That dance and batten. Though God die
Mad from the horror of the light –
The light is mad, too, flecked with blood, –
We dance, we dance, each night.


*ish. The ending confuses me slightly but I think essentially fits with what I think. But it was written in the late 1700s, so perhaps the differing context would explain why I don't feel totally comfortable with the point of  view of the writer.


#yamecansé and um, quick life update?

so, these things are going on,

• I have just sent off my first paid article.

• I am sitting in a room running a "Language Rep" support workshop.

• This evening I will be holding an MUN debate on the current issues going on in Mexico.

(Summary: Mayor asks police to do something about students who are going to protest a speech given by his wife because she is corrupt. Police say to drug gang, "hey, these people here are pert of a rival drug gang, you should do something." It comes out that 43 students are missing, potentially due to the Mayor. Mayor runs away and is caught. Charred bodies found in river. It is suspected the drug gang killed the students, burned their bodies and threw them into a river. When questioned about this, the Mexican Attorney General cuts off his speaking by saying "ya me cansé," — "enough, I'm tired.")*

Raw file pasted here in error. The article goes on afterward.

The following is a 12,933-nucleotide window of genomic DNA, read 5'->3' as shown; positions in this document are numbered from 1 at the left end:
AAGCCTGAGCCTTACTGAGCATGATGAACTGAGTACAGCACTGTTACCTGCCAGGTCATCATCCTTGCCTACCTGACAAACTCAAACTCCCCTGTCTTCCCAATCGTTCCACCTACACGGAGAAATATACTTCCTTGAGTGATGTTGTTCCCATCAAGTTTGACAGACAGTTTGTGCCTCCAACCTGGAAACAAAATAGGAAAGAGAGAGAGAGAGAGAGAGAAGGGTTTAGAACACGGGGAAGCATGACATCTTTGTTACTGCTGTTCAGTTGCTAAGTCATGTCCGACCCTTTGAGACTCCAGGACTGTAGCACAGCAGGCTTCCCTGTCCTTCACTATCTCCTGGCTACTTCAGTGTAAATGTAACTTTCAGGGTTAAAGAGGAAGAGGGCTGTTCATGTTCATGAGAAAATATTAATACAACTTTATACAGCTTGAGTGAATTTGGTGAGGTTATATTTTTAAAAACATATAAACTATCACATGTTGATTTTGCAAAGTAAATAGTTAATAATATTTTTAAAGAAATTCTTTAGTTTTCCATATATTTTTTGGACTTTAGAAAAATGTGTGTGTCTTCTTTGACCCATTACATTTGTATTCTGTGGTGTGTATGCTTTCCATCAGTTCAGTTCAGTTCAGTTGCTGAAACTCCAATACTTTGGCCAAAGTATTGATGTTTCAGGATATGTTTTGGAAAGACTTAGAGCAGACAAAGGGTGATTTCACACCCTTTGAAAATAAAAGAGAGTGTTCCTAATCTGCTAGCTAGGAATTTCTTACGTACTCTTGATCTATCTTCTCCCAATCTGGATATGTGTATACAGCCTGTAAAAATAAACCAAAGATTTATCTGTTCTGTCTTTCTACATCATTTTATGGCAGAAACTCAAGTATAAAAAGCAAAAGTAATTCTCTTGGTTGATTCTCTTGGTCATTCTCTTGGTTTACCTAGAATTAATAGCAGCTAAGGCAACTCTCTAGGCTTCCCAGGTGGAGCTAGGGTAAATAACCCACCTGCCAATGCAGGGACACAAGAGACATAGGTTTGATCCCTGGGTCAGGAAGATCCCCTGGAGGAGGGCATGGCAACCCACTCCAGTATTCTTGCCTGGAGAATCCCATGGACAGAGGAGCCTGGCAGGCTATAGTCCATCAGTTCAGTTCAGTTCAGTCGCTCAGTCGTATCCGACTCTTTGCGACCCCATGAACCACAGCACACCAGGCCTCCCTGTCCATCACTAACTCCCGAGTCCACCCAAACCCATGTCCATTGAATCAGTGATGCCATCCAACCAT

• I may get to travel to two new and cool-seeming countries in the next few months!

• I have not written my Personal Statement yet. Whoops.

• I applied to NYU Abu Dhabi and I am still waiting (hoping) for an interview.

• The Taylor Swift Blank Space video, which I've literally just watched as writing this with my roommate (who is also running the workshop) and the one person who attended today, makes me laugh.

• So do these tweets from the Barack Obama - Audubon Society Twitter feud – http://www.theonion.com/articles/19-tweets-from-the-audubon-societybarack-obama-twi,32625/

• oh, and I saw Bananarama Clamcrotch / Benefactor Cucumbers stand two meters away from me in rugged battle gear, as he praised me (well, and a room full of the other teenagers that are my classmates gathering to bid for the chance to shave people's head).
Yep. That happened.

Apologies for the absence.
Over and out.
Much love,

Cecily xx

* I realise I may have neglected to mention it before, but I am Mexican. Hence the particular concern of the topic.


I can hear the library humming

Hey Reader,

I write to you from a University library, while I take a break to question what on earth I’m doing here at 5:30 on a Saturday evening. Year 13 (and therefore my final months of school) seems to be slipping by very quickly, months becoming moments and weeks mere seconds. I can feel myself wanting my independence more, and I’m beginning to resent everything I have to do that is imposed on me by another person as opposed to myself. Annoyingly, I know this will happen for the rest of my life unless I go off and become some atheist Ayn Rand inspired hermit where the only person I would possibly ever have to think about is myself. Perhaps I would feel this less if I had had two weeks off for half term as I may actually have had time to get everything done. At least UCAS is out the way (PS Offer from Birmingham! Woo!).